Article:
Buyers returning to new car market

HAMISH MCNICOL
Last updated 05:00 05/02/2014

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Consumers, not just businesses, are starting to buy more vehicles as the strong New Zealand dollar and easing supply restrictions combine to make it the cheapest time so far to buy a new car.

But rises in interest rates and a subsequent drop in the dollar could put the brakes on new vehicle sales' golden run.

Motor Industry Association figures showed 10,528 new vehicles were registered in January, the highest for the month since records began in 1975. This followed from the more than 113,000 new vehicles registered last year, the highest number in nearly 30 years.

MIA chief executive David Crawford said 2014 had got off to a "rip-roaring start", as January figures for new passenger, commercial and total vehicles were all records.

"It's the fourth month in a row that records have been the highest since records began, fuelled by a strong New Zealand dollar and a strong economy," he said.

Total new-vehicle registrations in January were up 13.2 per cent on the same month last year. New commercial vehicle registrations were up 17.1 per cent from January, 2013, and new passenger vehicle sales up 12.3 per cent.

Crawford said commercial vehicles had been buoyed by construction activity in both Christchurch and Auckland.

"A lot of our vehicles, whether they're passenger or commercials, are bought by businesses. But we're starting to see an increase in consumers buying what we call the ‘private buys'."

This was because the economy had been strengthening, and just as businesses last year had confidence to purchase "big ticket" items, consumers were catching up.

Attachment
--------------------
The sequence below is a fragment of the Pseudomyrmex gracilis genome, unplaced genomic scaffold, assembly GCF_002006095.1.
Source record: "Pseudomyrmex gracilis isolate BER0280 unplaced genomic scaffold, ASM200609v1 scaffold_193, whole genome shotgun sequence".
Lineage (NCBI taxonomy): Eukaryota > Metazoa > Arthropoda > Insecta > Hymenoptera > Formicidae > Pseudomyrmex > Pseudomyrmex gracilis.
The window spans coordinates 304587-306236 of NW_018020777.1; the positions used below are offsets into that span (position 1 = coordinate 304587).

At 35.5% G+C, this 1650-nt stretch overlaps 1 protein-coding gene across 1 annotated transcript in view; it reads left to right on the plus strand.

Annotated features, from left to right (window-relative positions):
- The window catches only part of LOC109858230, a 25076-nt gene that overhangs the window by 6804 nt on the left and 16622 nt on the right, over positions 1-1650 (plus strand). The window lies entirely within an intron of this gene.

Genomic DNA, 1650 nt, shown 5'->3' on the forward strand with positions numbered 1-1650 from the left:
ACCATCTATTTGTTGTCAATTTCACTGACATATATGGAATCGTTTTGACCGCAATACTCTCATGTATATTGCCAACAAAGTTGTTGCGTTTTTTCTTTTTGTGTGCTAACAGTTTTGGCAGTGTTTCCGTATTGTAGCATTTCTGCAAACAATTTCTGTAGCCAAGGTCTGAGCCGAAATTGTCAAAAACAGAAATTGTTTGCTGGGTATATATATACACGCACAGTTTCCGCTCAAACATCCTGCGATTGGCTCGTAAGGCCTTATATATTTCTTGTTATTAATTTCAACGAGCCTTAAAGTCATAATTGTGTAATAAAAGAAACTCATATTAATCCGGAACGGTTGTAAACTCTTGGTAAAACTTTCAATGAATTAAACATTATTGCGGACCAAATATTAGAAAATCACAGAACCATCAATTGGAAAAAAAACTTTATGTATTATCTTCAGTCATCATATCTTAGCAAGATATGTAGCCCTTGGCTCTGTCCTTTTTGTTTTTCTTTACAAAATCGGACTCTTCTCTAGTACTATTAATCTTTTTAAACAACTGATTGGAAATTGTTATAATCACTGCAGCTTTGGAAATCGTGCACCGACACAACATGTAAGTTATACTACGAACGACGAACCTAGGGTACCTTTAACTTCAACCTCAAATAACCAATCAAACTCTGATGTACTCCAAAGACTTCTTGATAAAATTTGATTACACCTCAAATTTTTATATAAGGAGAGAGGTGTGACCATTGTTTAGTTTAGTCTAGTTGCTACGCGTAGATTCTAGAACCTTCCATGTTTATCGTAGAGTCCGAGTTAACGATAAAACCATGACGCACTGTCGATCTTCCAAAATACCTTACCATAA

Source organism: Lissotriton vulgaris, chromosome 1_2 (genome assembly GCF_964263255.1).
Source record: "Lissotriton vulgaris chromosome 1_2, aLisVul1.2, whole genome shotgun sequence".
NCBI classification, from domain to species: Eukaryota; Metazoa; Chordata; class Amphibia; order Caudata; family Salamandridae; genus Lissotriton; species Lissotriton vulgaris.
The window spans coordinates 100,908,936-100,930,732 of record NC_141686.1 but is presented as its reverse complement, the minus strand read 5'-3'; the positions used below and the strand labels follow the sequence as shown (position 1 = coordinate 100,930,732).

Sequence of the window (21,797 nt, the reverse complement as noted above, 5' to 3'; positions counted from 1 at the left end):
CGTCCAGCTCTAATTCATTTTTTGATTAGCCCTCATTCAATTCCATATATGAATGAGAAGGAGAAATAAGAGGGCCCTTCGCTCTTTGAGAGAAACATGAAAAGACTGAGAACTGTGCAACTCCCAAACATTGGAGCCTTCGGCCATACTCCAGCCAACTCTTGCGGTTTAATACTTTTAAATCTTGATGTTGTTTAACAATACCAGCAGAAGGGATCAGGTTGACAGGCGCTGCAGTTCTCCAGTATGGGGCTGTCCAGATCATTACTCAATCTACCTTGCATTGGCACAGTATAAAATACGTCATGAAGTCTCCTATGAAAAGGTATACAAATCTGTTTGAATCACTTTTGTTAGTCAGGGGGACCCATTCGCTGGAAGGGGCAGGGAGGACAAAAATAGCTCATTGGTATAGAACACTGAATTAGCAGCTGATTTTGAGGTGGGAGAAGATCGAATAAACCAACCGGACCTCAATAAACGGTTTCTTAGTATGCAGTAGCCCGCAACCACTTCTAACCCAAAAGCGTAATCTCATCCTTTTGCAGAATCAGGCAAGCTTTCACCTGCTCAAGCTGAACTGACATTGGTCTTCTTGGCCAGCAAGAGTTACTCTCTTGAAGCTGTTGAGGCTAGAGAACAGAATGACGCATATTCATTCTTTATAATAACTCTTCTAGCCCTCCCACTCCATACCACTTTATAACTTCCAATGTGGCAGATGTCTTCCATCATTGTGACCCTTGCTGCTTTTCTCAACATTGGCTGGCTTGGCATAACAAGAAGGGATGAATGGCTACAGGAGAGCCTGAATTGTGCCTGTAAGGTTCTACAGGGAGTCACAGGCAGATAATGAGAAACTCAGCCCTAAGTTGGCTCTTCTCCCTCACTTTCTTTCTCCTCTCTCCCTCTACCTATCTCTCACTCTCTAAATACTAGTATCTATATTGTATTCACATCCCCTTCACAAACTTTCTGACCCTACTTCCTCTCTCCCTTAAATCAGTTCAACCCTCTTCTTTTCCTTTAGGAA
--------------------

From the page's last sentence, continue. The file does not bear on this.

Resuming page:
Further to this, low interest rates and the strong New Zealand dollar made the price of a new vehicle competitive against the price of a near-new second-hand vehicle.

"Consumers have held on to their vehicles for quite a long time - since the global financial crisis - and a lot of people are now starting to replace those vehicles."

Businesses had bought heavily in 2013 following supply restrictions for commercial vehicles caused by the 2011 floods in Thailand and tsunami in Japan. But private consumers were only now catching up, he said.

Families were buying more commercial style vehicles as well, with a third of the 291 Nissan Navara utes sold during January, the second most popular model for the month, purchased privately. The Ford Ranger was the most popular while the usually dominant Toyota Hilux fell to third.

Crawford said utes were starting to be thought of as large sports utility vehicles, which represented a quarter of all new vehicles sold during January.

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"Inside they're becoming increasingly car-like, so they're becoming more of a ubiquitous family vehicle for doing heavy-duty stuff as well as runaround stuff."

New vehicle registrations were expected to continue the record-breaking trend for a while, but Crawford said a rise in interest rates, expected at next month's Reserve Bank Monetary Policy Statement, could see buying behaviour change.

- BusinessDay

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